You cannot reason with a hungry belly; it has no ears.
-Greek proverb

Editor’s note: Each month, beginning with this issue, Lowcountry Weekly invites you to dinner. Or lunch. Maybe even breakfast. This is not a restaurant review. The Big Idea (with apologies to Ernest Hemingway ) is to provide you, dear reader, with a vicarious culinary experience, to share something of our rich and diverse food culture and the individuals who labor so hard to put it on the plate. Our “moveable feast” is a sort of loosely organized, roving dinner party seeking out the best eating experiences the Lowcountry has to offer – high end, low end and every end between. We are dedicated, we are hungry and the food is out there.

The Lowdown

Location: 950 Ribaut Road, directly across from Beaufort Memorial Hospital.
Atmosphere: Greek Isle comfy casual, relaxed.
Cuisine: “Greek, American and an international array of fine food.”
Alcohol: Beer and wine
Serving: breakfast, lunch and dinner. Catering is available.

A college professor friend of mine once took a group of students to Spain for a “cultural exchange.” The entire bunch unanimously turned up their noses at some of the best food on the planet in favor of the ubiquitous Soylent Green of the Golden Arches. So what does this have to do with a Greek restaurant in Beaufort, SC? More than you’d suspect, really. It seems that we are in danger of dumbing-down our palates to exclude anything even remotely adventurous. This begs the question, if we really are what we eat, would you rather be a Big Mac or a homemade meatball parmigiana slathered in cheese and sauce?   

I thought so.


The unassuming small white building is almost hidden beneath a sprawling live oak dripping with Spanish moss – not unusual in this part of the world. The promise of authentic, made-from-scratch Greek food served up right in the heart of shrimp & grits territory is – to say the very least – extremely tantalizing. We’ve made arrangements for the Feast party of four to converge on the Athenian after the lunch rush so we can sample the fare and chat informally with owners, Stefan Balabanis and his mom and chef, Maria. First thing’s first: a glass of wine to sip and set the mood while we peruse the specials and the menu.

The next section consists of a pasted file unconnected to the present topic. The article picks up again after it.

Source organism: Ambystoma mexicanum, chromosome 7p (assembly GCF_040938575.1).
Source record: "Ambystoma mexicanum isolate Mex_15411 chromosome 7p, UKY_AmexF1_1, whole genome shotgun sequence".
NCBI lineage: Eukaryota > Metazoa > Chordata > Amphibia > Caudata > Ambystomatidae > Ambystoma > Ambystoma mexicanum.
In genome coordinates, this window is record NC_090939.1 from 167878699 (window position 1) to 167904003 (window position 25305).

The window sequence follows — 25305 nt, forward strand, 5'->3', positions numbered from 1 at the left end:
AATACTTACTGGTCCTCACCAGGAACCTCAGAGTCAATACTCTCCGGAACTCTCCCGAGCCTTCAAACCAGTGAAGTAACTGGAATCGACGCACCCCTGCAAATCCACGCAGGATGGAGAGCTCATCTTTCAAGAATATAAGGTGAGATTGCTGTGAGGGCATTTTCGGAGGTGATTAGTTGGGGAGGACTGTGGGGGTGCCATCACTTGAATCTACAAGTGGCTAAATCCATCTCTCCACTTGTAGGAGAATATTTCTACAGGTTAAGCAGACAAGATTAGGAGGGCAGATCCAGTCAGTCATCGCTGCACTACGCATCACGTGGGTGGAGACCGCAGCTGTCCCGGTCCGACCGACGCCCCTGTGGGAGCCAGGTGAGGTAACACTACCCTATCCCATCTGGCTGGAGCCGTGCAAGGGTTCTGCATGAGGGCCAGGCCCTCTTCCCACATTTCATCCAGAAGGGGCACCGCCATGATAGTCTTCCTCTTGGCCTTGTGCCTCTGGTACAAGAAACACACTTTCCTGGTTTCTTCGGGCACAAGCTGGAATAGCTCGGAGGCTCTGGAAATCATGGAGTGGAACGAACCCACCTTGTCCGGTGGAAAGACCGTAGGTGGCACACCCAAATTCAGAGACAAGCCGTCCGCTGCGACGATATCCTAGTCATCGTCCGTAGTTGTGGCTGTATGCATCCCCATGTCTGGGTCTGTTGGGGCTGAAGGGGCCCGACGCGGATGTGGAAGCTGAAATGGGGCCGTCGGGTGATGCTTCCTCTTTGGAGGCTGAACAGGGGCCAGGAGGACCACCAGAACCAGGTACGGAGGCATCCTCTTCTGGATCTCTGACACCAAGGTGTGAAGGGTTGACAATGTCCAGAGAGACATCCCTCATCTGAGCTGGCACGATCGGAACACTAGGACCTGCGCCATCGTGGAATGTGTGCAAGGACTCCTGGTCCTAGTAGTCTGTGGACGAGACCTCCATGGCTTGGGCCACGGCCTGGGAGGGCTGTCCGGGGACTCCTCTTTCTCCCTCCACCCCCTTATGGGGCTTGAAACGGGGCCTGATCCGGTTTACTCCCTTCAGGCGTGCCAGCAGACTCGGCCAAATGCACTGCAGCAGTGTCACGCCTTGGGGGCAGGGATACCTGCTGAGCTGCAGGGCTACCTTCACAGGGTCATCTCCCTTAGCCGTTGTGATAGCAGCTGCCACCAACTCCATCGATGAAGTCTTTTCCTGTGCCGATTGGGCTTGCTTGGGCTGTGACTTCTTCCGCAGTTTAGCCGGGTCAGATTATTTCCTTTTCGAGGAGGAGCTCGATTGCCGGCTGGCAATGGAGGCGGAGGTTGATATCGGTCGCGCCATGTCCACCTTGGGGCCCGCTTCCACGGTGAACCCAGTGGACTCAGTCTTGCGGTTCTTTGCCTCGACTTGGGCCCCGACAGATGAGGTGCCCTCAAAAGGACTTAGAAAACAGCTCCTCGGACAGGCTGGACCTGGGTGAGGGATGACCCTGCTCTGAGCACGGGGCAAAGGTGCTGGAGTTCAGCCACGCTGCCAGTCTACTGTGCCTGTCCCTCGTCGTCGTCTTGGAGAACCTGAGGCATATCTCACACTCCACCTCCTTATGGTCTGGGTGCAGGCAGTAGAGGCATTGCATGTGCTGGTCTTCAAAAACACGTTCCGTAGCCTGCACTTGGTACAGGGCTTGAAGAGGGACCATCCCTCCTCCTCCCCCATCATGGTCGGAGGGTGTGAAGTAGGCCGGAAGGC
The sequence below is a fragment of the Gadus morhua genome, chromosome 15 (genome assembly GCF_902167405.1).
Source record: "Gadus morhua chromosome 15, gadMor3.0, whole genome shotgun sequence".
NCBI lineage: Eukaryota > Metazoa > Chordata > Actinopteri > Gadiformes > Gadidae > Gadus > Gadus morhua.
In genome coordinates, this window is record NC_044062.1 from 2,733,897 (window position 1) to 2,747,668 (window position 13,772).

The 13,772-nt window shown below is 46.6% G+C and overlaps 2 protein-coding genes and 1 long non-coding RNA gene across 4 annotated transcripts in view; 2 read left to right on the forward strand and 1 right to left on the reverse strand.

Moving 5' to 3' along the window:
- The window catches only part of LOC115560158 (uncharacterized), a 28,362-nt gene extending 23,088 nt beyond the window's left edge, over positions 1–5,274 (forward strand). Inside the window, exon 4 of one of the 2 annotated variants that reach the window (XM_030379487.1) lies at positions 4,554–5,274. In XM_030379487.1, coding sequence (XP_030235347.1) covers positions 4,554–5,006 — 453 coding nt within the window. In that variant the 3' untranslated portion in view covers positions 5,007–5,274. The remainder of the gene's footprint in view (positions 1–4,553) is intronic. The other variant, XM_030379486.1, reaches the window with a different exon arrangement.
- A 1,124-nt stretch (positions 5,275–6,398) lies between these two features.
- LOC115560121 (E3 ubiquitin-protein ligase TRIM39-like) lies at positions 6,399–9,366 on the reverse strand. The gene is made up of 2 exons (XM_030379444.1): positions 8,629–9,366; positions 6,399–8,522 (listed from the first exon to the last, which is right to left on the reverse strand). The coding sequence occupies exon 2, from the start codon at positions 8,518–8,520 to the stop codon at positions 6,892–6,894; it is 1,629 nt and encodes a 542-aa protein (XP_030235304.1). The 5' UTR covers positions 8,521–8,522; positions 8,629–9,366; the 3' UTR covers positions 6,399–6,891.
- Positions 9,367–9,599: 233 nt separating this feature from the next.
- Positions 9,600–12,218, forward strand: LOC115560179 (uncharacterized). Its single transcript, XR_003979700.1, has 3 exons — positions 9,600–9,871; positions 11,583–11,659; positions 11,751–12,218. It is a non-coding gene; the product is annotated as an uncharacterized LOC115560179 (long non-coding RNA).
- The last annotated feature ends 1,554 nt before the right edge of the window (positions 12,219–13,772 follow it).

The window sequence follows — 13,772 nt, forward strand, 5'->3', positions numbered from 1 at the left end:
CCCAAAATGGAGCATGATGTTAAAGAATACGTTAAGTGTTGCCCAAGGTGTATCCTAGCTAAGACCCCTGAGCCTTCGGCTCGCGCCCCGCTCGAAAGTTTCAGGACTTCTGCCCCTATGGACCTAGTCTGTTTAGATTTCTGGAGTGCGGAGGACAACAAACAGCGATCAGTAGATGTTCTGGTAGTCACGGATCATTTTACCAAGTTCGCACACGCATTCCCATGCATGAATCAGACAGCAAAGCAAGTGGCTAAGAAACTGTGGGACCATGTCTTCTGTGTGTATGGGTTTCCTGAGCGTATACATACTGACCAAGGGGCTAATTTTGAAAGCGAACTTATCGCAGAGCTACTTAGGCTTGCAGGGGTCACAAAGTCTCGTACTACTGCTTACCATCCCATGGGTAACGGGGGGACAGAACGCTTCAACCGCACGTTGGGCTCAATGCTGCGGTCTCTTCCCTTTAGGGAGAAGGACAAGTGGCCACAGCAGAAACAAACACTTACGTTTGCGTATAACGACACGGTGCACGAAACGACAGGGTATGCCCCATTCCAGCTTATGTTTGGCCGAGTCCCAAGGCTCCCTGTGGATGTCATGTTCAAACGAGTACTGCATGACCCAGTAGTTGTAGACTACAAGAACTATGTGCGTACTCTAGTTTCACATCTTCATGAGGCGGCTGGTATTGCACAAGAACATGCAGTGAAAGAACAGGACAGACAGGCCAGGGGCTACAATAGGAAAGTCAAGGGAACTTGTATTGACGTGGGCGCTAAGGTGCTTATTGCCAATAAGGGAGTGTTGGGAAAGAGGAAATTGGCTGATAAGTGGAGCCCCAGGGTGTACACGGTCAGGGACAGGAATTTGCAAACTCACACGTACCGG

On Tape:
“We were in Athens. Once a year – we happened to be there – they have a wine festival. One price to get in. They had dancing, food. They must’ve had a thousand different wines.”
“Oh my God.”
“Talk about not wanting to get up the next day.”

A Family Affair

This place smells like home. And why not? Nick and Maria Balabanis were married for 37 years before Nick’s passing in March, 2005. Much of that time was spent in the restaurant business in one form or another, through thick and thin before landing in the current location across from Beaufort Memorial Hospital. Now Stefan runs the floor while “Mama” Maria runs the kitchen. Four decades after leaving her native island of Ionia for a new life in the States, she’s never lost what Stefan calls her “Ionian work ethic.” Every dish is made fresh, made from scratch, without compromise or short cuts and plated with the pride of a true cook.

On Tape:
“I know why it sounds so familiar.”
“It’s the cradle of Western thought. The very first pre-Socratic philosophers all came from Ionia. The very first philosopher on record, Thales , came  from Miletus on Ionia.”
“Well, there you go.”
Food arrives. Silence.
Maria Balabanis was born near Thales’ old stomping ground. Whereas Thales’ philosophy centered around a belief that the whole world consisted of water in one form or another, I’m pretty sure Maria’s culinary philosophy is more in line with Julia Child’s: “You don’t have to cook fancy or complicated masterpieces – just good food from fresh ingredients.”

The Dish